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Hardening BYOD: Implementing Critical Security Control 3 in a Bring Your Own Device (BYOD) Architecture

by Christopher Jarko

The increasing prevalence of Bring Your Own Device (BYOD) architecture poses many challenges to information security professionals. These include, but are not limited to: the risk of loss or theft, unauthorized access to sensitive corporate data, and lack of standardization and control. This last challenge can be particularly troublesome for an enterprise trying to implement the Center for Internet Security (CIS) Critical Security Controls for Effective Cyber Defense (CSCs). CSC 3, Secure Configurations for Hardware and Software on Mobile Devices, Laptops, Workstations and Servers, calls for hardened operating systems and applications. Even in traditional enterprise environments, this requires a certain amount of effort, but it is much more difficult in a BYOD architecture where computer hardware and software is unique to each employee and company control of that hardware and software is constrained. Still, it is possible to implement CSC 3 in a BYOD environment. This paper will examine options for managing a standard, secure Windows 10 laptop as part of a BYOD program, and will also discuss the policies, standards, and guidelines necessary to ensure the implementation of this Critical Security Control is as seamless as possible.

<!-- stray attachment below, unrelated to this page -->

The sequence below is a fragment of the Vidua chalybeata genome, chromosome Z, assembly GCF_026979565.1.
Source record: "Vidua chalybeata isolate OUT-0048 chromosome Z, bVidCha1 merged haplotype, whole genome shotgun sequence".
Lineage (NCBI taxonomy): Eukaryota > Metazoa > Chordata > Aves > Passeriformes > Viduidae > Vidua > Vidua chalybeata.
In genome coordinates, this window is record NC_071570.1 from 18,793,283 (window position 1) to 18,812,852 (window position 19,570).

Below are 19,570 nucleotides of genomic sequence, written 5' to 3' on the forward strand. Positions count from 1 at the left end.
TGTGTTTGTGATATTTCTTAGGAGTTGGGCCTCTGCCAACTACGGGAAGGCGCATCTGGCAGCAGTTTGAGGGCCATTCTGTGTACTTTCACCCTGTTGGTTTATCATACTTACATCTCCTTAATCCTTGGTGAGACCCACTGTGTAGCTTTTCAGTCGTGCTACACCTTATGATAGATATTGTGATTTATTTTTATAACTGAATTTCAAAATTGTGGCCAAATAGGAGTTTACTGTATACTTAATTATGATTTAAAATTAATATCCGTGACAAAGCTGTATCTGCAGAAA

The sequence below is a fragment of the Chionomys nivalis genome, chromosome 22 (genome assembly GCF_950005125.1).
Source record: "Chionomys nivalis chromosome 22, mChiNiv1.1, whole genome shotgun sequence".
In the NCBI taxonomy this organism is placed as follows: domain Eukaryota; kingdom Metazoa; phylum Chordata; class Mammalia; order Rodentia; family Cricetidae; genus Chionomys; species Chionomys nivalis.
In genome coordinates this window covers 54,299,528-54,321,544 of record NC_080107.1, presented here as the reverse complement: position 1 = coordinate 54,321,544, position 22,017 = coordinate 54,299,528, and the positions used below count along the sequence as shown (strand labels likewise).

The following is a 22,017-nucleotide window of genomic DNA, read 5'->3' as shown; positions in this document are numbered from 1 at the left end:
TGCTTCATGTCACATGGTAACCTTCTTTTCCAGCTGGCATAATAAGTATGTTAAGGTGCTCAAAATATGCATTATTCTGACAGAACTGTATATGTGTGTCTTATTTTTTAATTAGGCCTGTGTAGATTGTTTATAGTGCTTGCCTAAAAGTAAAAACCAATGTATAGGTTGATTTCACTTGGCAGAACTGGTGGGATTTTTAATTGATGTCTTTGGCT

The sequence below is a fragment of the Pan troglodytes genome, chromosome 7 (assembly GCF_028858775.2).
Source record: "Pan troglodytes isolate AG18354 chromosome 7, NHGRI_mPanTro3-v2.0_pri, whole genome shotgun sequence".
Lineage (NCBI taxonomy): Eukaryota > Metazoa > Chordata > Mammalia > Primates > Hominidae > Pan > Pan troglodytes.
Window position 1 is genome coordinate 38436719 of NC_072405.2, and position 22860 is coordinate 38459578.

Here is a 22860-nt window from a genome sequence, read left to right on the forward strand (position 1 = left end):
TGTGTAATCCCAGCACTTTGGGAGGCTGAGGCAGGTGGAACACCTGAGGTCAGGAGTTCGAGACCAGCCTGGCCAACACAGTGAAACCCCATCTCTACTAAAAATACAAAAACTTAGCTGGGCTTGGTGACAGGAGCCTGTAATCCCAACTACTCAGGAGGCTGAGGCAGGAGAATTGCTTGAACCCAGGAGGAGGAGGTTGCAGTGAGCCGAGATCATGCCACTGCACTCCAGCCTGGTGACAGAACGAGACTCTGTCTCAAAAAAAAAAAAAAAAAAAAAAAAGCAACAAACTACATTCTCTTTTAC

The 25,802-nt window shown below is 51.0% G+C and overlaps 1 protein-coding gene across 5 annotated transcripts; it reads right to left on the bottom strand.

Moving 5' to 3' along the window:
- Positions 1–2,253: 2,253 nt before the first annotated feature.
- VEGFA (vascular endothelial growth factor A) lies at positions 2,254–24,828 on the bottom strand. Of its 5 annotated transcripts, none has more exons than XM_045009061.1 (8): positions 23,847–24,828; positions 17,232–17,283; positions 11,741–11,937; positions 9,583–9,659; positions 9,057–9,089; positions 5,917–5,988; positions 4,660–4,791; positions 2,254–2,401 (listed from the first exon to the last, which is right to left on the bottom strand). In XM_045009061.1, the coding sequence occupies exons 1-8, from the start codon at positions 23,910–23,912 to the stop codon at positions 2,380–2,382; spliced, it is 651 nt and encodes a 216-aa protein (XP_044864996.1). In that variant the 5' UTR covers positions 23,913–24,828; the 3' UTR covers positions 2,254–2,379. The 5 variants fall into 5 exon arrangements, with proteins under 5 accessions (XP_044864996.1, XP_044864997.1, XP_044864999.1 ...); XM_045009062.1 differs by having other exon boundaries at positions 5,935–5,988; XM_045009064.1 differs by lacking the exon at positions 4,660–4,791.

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Mobile Device Management

by Michelle Sellers

Mobile device management is an important topic for companies considering the use of a mobile device policy.  There are several vulnerabilities that can be caused from outside sources, not to mention vulnerabilities that come from the inside. McAfee, a leader in antivirus is reporting that the top cyber threats for 2014 are attacks on mobile devices (Gormisky, n.d.). A mobile device that has been attacked can compromise corporate data. Companies need to do the research involved in securing mobile devices before accepting the possibility of “bring your own device” to the workplace.

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